Midst – a charming film by Nirobon Yuenyong in which the personal meets the general
The recent MA degree show at the University for the Creative Arts in Farnham illustrated both the strength of an overlapping community of artists working in many different disciplines as well as the excellence of several individual exhibitors. The show reflected a number of deeply felt personal issues intertwined with certain pressing and disturbing themes apparent in societies across the world.
Amongst the range of impressive works on display was the moving and technically excellent short animation film ‘Midst’. The film was made by the gifted film-maker Nirobon Yuenyong who, I was later to learn, comes from the spectacular 24/24 Thai capital city Bangkok. The film featured the behavioural and emotional response of a small boy who was caught in the ‘midst’ of the tension and conflicting value-priorities of his parents. Superbly well-wrought, the film profiled the real existential difficulties faced by only children who find themselves tied in the knots of family relationships. In so doing, the film ‘Midst’ resonates with some of the original radical observations made by R.D. Laing in his celebrated portrayal of dysfunctional family life published in his book ‘Knots’.
Nirobon Yuenyong’s work also had the capacity to re-surface a powerful and surprising statement made by the remarkable psychotherapist Carl Rogers. Rogers was perhaps the most loved and revered psychotherapist (from the 1960s to the 1980s) and he once made the following remark:
“That which is most personal is most general.”
This insight is often overlooked: Rogers held the view that all humans – in virtue of their shared humanity – are subject to fear, anxiety and a fundamental vulnerability, a vulnerability which, if improperly managed, can result in maladjustments. The small boy in the film ‘Midst’ experiences aloneness, loneliness and that special deep fear associated with the sheer fact of parents-in-dispute. His basic needs for love, for understanding and for a measure of control over the forces around him are universal i.e ‘that which is most personal is most general’. But the film also shows how these difficulties may serve as catalysts for the development of inner strength and resourcefulness, for resolve and independence.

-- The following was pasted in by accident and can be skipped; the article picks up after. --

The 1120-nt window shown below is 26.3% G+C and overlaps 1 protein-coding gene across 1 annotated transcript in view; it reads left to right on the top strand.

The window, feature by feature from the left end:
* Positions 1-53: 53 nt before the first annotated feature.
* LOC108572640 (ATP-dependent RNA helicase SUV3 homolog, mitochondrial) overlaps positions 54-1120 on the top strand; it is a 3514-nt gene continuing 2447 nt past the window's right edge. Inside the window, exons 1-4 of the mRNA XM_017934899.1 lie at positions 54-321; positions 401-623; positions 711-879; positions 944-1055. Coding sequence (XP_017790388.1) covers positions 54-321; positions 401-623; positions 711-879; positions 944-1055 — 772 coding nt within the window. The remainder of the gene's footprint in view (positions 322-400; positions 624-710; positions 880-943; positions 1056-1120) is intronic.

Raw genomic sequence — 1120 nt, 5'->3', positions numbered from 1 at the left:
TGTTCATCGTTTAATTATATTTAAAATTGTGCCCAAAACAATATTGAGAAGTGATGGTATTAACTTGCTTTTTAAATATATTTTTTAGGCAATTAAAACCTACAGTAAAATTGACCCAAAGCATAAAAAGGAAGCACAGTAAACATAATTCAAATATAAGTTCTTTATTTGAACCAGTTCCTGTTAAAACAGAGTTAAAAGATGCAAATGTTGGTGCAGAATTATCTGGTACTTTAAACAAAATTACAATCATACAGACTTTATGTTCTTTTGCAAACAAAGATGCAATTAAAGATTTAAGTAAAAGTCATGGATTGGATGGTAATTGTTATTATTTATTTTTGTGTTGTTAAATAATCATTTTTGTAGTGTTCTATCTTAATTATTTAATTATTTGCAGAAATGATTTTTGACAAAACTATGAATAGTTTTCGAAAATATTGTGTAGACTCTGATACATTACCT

As I watched ‘Midst’ I was charmed and touched. It impressed me as a work of art located in that wonderful tradition of animation which deals with the big questions of existence. It served to remind me of the brilliant film ‘Grave of the fireflies’ which surely remains one of the best anti-war films ever made. But more than this, ‘Midst‘ can be taken as illustrative of an Aristotelian analysis of art. There are, as Virgil Aldrich puts it, ‘innuendos in Aristotle’s thinking which suggest that one of the main values of dramatic art lies in the fact that, ‘we turn to it for a fuller contemplative realisation of the terrible and painful conditions of human life.’
And, Aldrich continues by outlining Aristotle’s contention that through art,
‘… we come into … a sort of understanding … of the nature of the human enterprise in its cosmic setting.‘
Although I imagine that ‘Midst‘ did not have such lofty ambitions it demonstrates how a seemingly modest work of art can provoke hard thinking about ‘who we are.’
Nirobon Yuenyong is a highly intelligent film-maker; her work is informed by a sophisticated grasp of theory as well as the sheer skill of film-making; she draws from her own lived experiences and her awareness of the precarious world in which we live.
A future lies before the little boy in ‘Midst’: the outcome is uncertain; Like so many people he is caught in the middle of conflict. Will he, will they, find a way out?
I was lucky enough to enjoy a brief communication with Nirobon Yuenyong: in it she said:
‘I’ve always been interested in animation and graphic design so my style is a sort of mixed media melding the hand-drawn and graphics. I like a minimal look mixed with a ‘crafted feel’ and I seek to represent emotional tones and the emotional spectrum.
The appeal of animation for me lies in the mix of western and eastern stylistic influences; I grew up with Japanese cartoons as well as comic-book art and I appreciate western animated movies such as ‘Inside out’, ‘Big Hero’, ‘Toy story’, etc.‘